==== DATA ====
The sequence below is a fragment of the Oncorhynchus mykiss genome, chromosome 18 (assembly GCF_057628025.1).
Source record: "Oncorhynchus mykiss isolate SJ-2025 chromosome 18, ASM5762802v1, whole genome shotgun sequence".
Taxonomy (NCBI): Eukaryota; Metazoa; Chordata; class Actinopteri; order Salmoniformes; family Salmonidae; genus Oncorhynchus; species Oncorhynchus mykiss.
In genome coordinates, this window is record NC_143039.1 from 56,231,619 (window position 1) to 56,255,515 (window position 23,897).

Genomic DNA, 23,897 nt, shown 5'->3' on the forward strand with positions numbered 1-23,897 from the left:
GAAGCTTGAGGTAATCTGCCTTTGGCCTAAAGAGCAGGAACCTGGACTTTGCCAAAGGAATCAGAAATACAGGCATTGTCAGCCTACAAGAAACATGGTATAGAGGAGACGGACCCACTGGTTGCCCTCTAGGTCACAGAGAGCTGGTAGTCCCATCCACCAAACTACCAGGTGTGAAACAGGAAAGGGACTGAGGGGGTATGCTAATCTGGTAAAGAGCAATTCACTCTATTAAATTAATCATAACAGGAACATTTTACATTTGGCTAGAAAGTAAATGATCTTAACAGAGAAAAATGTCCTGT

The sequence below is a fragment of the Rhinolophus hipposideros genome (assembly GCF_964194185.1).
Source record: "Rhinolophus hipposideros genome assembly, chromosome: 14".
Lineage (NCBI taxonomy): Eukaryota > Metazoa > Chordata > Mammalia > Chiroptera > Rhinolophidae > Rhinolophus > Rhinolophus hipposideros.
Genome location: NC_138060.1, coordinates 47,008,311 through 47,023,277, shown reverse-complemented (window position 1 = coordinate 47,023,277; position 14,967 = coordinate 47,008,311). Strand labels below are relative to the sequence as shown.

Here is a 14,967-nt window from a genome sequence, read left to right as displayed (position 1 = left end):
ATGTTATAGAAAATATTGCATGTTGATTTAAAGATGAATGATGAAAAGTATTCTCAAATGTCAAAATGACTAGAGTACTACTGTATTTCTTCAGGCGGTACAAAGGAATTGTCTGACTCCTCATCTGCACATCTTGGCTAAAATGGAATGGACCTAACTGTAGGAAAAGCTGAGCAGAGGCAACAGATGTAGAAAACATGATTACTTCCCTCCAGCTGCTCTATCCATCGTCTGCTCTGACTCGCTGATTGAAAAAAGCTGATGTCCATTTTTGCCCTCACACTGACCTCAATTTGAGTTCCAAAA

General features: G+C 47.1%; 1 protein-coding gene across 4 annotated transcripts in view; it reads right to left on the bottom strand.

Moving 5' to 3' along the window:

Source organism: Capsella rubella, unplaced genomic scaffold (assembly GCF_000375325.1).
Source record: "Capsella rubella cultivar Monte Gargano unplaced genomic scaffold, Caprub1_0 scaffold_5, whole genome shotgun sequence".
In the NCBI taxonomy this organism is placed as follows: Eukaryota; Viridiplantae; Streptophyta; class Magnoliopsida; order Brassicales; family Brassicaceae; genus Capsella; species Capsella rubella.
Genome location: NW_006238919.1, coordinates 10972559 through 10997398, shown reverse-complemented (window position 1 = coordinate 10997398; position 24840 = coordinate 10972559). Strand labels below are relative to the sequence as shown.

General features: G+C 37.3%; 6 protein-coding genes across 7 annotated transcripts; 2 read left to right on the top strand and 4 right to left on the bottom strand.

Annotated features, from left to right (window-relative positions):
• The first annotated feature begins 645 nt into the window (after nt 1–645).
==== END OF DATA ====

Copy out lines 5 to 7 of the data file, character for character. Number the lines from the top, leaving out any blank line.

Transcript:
Genomic DNA, 23,897 nt, shown 5'->3' on the forward strand with positions numbered 1-23,897 from the left:
GAAGCTTGAGGTAATCTGCCTTTGGCCTAAAGAGCAGGAACCTGGACTTTGCCAAAGGAATCAGAAATACAGGCATTGTCAGCCTACAAGAAACATGGTATAGAGGAGACGGACCCACTGGTTGCCCTCTAGGTCACAGAGAGCTGGTAGTCCCATCCACCAAACTACCAGGTGTGAAACAGGAAAGGGACTGAGGGGGTATGCTAATCTGGTAAAGAGCAATTCACTCTATTAAATTAATCATAACAGGAACATTTTACATTTGGCTAGAAAGTAAATGATCTTAACAGAGAAAAATGTCCTGT

The sequence below is a fragment of the Rhinolophus hipposideros genome (assembly GCF_964194185.1).